Posted by: orcaweb | June 11, 2013

A super pod, Irish Minkies, breaching Stripes and a few Long Finned Pilot Whales.

Greetings from the Pont Aven!

Wednesday 15th June 2013 Portsmouth- Santander

There were no sightings at the dawn watch this morning, but after my presentation some passengers told me that I missed a super-pod of Common Dolphins. One described it as ‘everywhere you looked, there were dolphins jumping out of the water’ – such an amazing sight to see I’m sure! Another passenger also reported sighting a pair of Long Finned Pilot Whales close to the ship. Moving around the ship, he saw another pair behind in the ships wake, which were probably the same ones being inquisitive.

The afternoon deck watch took place in beautiful sunshine, with a good sea state of 3, a very small swell and lots of passengers joining me. We were immediately rewarded with a pod of about 50 dolphins travelling parallel to the ship. Not long after that, close to the horizon I spotted a Sperm Whale logging. Shortly after this an eagle eyed passenger spotted a blow and two medium shapes in the water quite far from the ship, but we couldn’t identify the cetaceans before they dived.

We then had a mixed pod of about 20 striped and common dolphins come towards the ship. Throughout the afternoon we had a further 6 pods of between 10 and 60 common dolphins approaching the ship. We had a possible large cetacean sighting, again quite far from the ship, but with no obvious blow, and we didn’t manage to get a good look at it.

Thursday 6th June Santander – Plymouth

Only one sighting today, and it was immediately as I arrived on the deck for the dawn watch! There were two cetaceans moving languidly through the water near and parallel to the ship. They seemed quite large, were uniformly grey, with large dorsal fins and very beautiful in the morning sun – most likely a pair of pelagic bottlenose dolphins. The sea state worsened to a 4 to 5, which isn’t good for cetacean spotting and remained like that until arriving in Plymouth, hence no more sightings.

Saturday 8th June Cork – Roscoff

Stunning weather and a beautiful sea state meant it was delightful to be on deck. It wasn’t long before I spotted what I thought must be a plastic bag floating in the waves, but realised that it was an ocean sunfish! There were also lots of seabirds around, with groups of Manx Shearwaters swooping close to the water and travelling alongside the ship. There were also many lone Gannets flying over and sitting on the sea, and one very large sea bird with black wings and a white body flew above the ship, flying high above the sea towards the Irish coast. I then spotted something coming out of the water and two very low bushy blows, my first sighting of Minkie Whales!?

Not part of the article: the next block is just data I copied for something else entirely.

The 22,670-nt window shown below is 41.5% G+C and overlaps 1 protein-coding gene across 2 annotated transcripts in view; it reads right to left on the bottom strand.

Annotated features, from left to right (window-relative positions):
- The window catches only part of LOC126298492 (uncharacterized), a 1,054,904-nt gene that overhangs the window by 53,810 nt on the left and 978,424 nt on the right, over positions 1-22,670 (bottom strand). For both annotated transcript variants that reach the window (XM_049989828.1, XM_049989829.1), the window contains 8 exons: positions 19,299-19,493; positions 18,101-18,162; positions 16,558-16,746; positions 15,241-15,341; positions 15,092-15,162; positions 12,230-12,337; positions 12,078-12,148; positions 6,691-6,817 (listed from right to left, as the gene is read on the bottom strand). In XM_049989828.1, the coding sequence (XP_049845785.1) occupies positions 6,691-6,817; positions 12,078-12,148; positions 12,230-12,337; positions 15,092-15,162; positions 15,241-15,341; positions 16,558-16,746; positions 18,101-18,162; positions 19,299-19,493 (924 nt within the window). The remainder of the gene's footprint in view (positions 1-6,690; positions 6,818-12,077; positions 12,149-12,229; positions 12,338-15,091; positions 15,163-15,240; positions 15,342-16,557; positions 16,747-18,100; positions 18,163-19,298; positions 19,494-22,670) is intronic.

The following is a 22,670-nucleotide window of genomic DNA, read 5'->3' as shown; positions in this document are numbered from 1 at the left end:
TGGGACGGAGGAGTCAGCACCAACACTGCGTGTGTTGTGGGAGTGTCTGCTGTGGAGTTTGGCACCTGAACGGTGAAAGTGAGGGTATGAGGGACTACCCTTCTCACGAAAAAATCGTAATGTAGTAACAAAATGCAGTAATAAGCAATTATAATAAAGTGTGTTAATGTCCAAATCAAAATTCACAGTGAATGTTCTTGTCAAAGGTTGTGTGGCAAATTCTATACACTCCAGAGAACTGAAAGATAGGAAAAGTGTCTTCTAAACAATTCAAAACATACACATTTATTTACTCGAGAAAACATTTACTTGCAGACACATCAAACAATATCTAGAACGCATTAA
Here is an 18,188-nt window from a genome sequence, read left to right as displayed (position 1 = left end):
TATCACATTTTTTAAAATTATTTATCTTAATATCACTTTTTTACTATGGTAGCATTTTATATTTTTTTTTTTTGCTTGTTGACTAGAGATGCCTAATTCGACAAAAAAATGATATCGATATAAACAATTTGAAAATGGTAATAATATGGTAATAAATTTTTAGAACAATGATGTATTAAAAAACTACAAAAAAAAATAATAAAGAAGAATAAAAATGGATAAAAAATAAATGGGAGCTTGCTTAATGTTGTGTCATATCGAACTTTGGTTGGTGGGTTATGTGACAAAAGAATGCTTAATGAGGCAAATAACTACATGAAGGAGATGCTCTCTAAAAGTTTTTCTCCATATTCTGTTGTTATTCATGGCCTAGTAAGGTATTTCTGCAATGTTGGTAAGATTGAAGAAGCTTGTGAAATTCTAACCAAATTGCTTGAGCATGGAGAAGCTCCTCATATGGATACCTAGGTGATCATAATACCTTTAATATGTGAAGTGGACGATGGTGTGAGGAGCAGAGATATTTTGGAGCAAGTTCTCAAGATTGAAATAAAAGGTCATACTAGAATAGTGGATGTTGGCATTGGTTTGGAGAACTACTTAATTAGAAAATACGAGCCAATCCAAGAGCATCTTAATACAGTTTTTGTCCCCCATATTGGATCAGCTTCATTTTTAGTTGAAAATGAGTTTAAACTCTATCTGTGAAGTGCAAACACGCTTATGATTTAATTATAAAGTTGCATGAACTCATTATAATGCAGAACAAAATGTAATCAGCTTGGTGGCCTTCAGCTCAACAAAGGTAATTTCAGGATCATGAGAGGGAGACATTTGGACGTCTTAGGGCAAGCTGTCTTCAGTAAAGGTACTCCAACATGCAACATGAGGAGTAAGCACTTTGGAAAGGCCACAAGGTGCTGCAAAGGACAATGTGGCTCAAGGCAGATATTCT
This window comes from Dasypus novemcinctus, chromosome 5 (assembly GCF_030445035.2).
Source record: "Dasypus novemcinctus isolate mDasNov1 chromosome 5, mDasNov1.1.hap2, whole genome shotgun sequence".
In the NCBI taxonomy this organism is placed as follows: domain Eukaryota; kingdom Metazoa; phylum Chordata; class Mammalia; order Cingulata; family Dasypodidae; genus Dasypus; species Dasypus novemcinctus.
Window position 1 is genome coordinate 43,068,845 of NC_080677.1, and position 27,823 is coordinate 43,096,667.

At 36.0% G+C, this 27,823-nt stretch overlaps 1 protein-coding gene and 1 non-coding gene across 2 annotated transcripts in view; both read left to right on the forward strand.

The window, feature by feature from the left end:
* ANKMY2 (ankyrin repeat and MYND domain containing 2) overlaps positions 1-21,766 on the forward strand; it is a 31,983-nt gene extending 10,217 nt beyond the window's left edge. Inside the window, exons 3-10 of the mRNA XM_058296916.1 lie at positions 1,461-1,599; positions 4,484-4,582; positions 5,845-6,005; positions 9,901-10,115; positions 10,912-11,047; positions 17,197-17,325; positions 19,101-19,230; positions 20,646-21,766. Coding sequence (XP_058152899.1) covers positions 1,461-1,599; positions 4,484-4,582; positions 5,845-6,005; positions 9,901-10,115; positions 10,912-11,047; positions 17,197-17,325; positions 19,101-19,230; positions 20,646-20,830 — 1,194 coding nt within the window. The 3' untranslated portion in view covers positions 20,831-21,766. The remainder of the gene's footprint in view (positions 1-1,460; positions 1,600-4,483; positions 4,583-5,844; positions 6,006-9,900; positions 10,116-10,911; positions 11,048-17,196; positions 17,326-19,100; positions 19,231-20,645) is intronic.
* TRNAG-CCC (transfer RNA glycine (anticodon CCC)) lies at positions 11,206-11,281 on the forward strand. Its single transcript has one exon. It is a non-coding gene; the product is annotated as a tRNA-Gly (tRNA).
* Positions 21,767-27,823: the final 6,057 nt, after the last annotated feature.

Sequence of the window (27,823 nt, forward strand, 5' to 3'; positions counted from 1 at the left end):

Monday 10th June Plymouth – Santander

This morning, on deck I was met by a beautiful sea state of 2-3 and a very small swell. Despite the good conditions, sightings were less than expected! The first one was a Striped Dolphin breaching spectacularly – jumping fully out of the water, twisting over on to its back as it did so. We also saw two small pods of Common Dolphins attracted to the wake of the ship. The watch after the presentation had no sightings, but passengers reported seeing a group of four Common Dolphins five minutes before I arrived back on deck!

Santander – Portsmouth

After filling passengers with excitement about seeing dolphins, lots of them joined me on deck… where we waited, and waited… An hour and a half later, after all but the hardiest passengers had left, the first pod of dolphins appeared! About twenty Common Dolphins milled around, looking like they were feeding, jumping out of the water very little. This was typical behaviour for most of the pods of dolphins we saw on this watch – which as they were often far away, made them tricky to spot. A keen returning passenger was amazed at the difference in the behaviour of the dolphins compared to their spectacular displays on Wednesday! I have noticed that the calmer sea state seems to result in less breaching by the common dolphins. Later in the evening we also spotted a lone Striped Dolphin breaching  several times very dramatically – jumping high out of the water and crashing back down with large splash.

Tuesday 11th June Santander – Portsmouth cont.

This morning’s foggy journey through the western approaches and the English Channel unfortunately resulted in no cetacean sightings. I had lots of interested passengers wandering by and we did see many pairs and trios of gannets flying ahead, behind and around the ship. The Isle of Wight looked very spectacular appearing through the fog!

Here’s hoping the sightings pick up again tomorrow.

Imogen (WO Pont Aven)


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